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Olive oil

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**History and Early Cultivation of Olive Oil:**
Olive oil has been a staple in Mediterranean cuisine since ancient times.
– Wild olives were collected by Neolithic people as early as the 8th millennium BC.
Olive trees’ domestication origins are unclear, possibly originating in Persia or Mesopotamia.
– Olives reached Greece, Carthage, and Libya around the 28th century BC.
– Evidence suggests olive cultivation in Crete as far back as 2500 BC.
Olive farming spread to places like Spain and the Roman Empire.

**Symbolism, Mythology, and Composition of Olive Oil:**
Olive oil symbolizes peace between nations and played religious and social roles in Greek mythology.
Olive oil is mainly composed of oleic acid (up to 83%).
– Extra virgin olive oil must have no more than 0.8% free acidity.
Olive oil varies based on cultivar, altitude, and extraction process.

**Varieties and Uses of Olive Oil:**
Olive cultivars have different flavors, textures, and shelf lives.
Olive oil is used in cooking, cosmetics, pharmaceuticals, soaps, and traditional oil lamps.
Olive oil is essential in Mediterranean cuisine and has various culinary uses.
Olive oil is used in religious practices in Christianity, Judaism, and other religions.

**Extraction and Production of Olive Oil:**
Olive oil is produced by grinding olives and extracting the oil mechanically or chemically.
– Modern methods use centrifugation for faster and more thorough oil extraction.
– The extraction process ensures olives are perfectly ripened for good quality oil.
Olive oil production involves transforming olive fruit into paste and different grades of olive oil are produced.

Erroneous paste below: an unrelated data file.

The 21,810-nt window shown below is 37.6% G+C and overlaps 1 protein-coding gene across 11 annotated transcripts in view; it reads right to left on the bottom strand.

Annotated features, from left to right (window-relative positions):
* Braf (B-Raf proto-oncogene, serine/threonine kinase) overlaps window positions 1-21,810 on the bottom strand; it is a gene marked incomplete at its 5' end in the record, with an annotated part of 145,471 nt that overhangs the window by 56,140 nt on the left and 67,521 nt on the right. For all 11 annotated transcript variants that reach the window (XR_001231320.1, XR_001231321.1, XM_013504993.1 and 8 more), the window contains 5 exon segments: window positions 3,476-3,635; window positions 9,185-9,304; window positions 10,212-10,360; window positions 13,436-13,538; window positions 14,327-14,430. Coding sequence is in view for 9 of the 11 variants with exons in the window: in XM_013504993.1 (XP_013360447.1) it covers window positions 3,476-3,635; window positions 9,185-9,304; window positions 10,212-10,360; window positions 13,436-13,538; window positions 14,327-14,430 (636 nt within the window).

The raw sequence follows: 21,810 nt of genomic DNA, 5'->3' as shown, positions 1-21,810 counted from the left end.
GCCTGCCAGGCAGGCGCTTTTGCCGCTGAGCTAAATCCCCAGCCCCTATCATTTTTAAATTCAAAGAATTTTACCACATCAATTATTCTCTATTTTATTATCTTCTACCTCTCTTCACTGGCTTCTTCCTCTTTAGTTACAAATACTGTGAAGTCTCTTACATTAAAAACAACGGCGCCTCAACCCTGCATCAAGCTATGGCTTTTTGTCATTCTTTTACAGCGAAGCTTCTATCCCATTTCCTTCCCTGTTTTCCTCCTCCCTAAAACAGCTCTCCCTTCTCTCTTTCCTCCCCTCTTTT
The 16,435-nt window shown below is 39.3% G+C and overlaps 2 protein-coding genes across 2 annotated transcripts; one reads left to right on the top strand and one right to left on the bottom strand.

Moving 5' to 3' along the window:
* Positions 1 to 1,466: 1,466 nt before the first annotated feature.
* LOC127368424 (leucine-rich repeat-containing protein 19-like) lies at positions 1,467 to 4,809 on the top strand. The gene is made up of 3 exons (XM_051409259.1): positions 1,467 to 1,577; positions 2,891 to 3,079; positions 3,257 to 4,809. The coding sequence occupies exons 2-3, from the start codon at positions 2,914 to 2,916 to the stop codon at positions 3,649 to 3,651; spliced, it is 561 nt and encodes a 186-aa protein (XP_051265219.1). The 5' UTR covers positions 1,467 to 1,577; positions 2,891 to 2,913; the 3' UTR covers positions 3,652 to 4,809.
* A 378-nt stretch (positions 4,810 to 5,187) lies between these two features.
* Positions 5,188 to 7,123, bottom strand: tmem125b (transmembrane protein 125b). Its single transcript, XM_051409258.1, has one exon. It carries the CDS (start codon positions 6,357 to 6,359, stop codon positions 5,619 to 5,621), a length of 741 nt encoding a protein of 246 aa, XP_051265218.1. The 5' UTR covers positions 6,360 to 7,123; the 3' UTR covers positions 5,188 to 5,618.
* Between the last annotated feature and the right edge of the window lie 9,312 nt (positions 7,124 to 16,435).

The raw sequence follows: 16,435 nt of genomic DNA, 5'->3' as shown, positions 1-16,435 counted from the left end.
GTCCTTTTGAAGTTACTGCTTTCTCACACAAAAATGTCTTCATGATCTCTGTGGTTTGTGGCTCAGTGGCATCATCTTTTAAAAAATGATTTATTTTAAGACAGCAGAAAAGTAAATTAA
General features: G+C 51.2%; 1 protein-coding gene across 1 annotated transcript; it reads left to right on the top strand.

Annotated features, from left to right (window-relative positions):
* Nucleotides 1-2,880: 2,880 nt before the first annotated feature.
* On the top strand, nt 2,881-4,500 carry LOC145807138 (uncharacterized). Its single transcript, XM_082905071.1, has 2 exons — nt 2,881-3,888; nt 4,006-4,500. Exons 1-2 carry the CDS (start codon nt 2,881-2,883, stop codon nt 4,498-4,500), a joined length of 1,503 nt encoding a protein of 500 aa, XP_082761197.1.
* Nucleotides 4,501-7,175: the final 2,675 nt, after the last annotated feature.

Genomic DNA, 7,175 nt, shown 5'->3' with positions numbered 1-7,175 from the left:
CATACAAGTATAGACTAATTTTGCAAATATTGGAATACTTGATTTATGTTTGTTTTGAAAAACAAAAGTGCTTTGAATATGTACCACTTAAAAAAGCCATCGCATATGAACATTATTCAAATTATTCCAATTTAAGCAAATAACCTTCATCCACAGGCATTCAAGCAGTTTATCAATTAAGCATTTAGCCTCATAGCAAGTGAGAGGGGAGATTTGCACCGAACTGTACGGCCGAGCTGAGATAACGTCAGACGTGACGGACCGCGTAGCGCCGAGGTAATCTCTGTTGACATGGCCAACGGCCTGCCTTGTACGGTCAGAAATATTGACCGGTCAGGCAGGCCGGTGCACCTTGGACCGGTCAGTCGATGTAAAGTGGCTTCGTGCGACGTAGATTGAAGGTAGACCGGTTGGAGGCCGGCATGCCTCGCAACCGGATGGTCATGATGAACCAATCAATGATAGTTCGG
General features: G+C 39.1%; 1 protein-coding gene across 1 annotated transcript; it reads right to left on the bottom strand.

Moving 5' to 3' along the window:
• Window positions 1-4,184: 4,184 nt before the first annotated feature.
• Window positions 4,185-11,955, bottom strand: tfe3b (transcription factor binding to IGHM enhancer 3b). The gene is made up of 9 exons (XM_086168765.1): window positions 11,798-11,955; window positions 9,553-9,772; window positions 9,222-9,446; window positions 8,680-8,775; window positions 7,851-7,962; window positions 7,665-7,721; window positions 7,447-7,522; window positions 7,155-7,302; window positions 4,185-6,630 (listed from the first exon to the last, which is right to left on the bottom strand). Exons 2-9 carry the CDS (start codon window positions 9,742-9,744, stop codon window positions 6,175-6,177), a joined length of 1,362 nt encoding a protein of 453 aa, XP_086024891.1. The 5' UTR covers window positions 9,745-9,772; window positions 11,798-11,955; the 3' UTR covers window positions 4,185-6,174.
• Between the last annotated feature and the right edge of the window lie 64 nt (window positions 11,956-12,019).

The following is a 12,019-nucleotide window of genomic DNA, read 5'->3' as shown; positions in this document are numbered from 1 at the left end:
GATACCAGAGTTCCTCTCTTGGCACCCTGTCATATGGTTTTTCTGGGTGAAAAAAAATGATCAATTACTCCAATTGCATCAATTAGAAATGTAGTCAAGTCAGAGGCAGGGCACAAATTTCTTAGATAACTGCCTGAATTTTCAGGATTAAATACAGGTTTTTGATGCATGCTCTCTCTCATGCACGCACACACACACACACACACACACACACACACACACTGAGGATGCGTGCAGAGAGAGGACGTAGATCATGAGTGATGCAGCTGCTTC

**Global Consumption, Regulation, and Commercial Grades of Olive Oil:**
– Greece has the largest per capita consumption of olive oil at 24 liters per year.
– Spain, Italy, Israel, Canada, and the US also consume significant amounts of olive oil.
– The International Olive Council governs 95% of international olive oil production.
– Various commercial grades of olive oil exist, including extra virgin, virgin, refined, and pomace oil.

Olive oil (Wikipedia)

Olive oil is a liquid fat obtained by pressing whole olives, the fruit of Olea europaea, a traditional tree crop of the Mediterranean Basin, and extracting the oil.

Olive oil
Extra virgin olive oil presented with green and black preserved table olives
Fat composition
Saturated fats
Total saturatedPalmitic acid: 13.0%
Stearic acid: 1.5%
Unsaturated fats
Total unsaturated> 85%
MonounsaturatedOleic acid: 70.0%
Palmitoleic acid: 0.3–3.5%
PolyunsaturatedLinoleic acid: 15.0%
α-Linolenic acid: 0.5%
Food energy per 100 g (3.5 oz)3,700 kJ (880 kcal)
Melting point−6.0 °C (21.2 °F)
Boiling point299 °C (570 °F)
Smoke point190–215 °C (374–419 °F) (extra virgin)
215 °C (419 °F) (virgin)
210 °C (410 °F) (refined)
Solidity at 20 °C (68 °F)Liquid
Specific gravity at 20 °C (68 °F)0.911
Viscosity at 20 °C (68 °F)84 cP
Refractive index1.4677–1.4705 (virgin and refined)
1.4680–1.4707 (pomace)
Iodine value75–94 (virgin and refined)
75–92 (pomace)
Acid valuemaximum: 6.6%[inconsistent](refined and pomace)
0.8% (extra virgin)
Saponification value184–196 (virgin and refined)
182–193 (pomace)
Peroxide value20 (virgin)
10 (refined and pomace)

It is commonly used in cooking for frying foods or as a salad dressing. It can also be found in some cosmetics, pharmaceuticals, soaps, and fuels for traditional oil lamps. It also has additional uses in some religions. The olive is one of three core food plants in Mediterranean cuisine, together with wheat and grapes. Olive trees have been grown around the Mediterranean since the 8th millennium BC.

Spain is the world's largest producer, manufacturing almost half of the world's olive oil. Other large producers are Italy, Greece, Tunisia, Turkey and Morocco.

The composition of olive oil varies with the cultivar, altitude, time of harvest, and extraction process. It consists mainly of oleic acid (up to 83%), with smaller amounts of other fatty acids including linoleic acid (up to 21%) and palmitic acid (up to 20%). Extra virgin olive oil is required to have no more than 0.8% free acidity and is considered to have favorable flavor characteristics.

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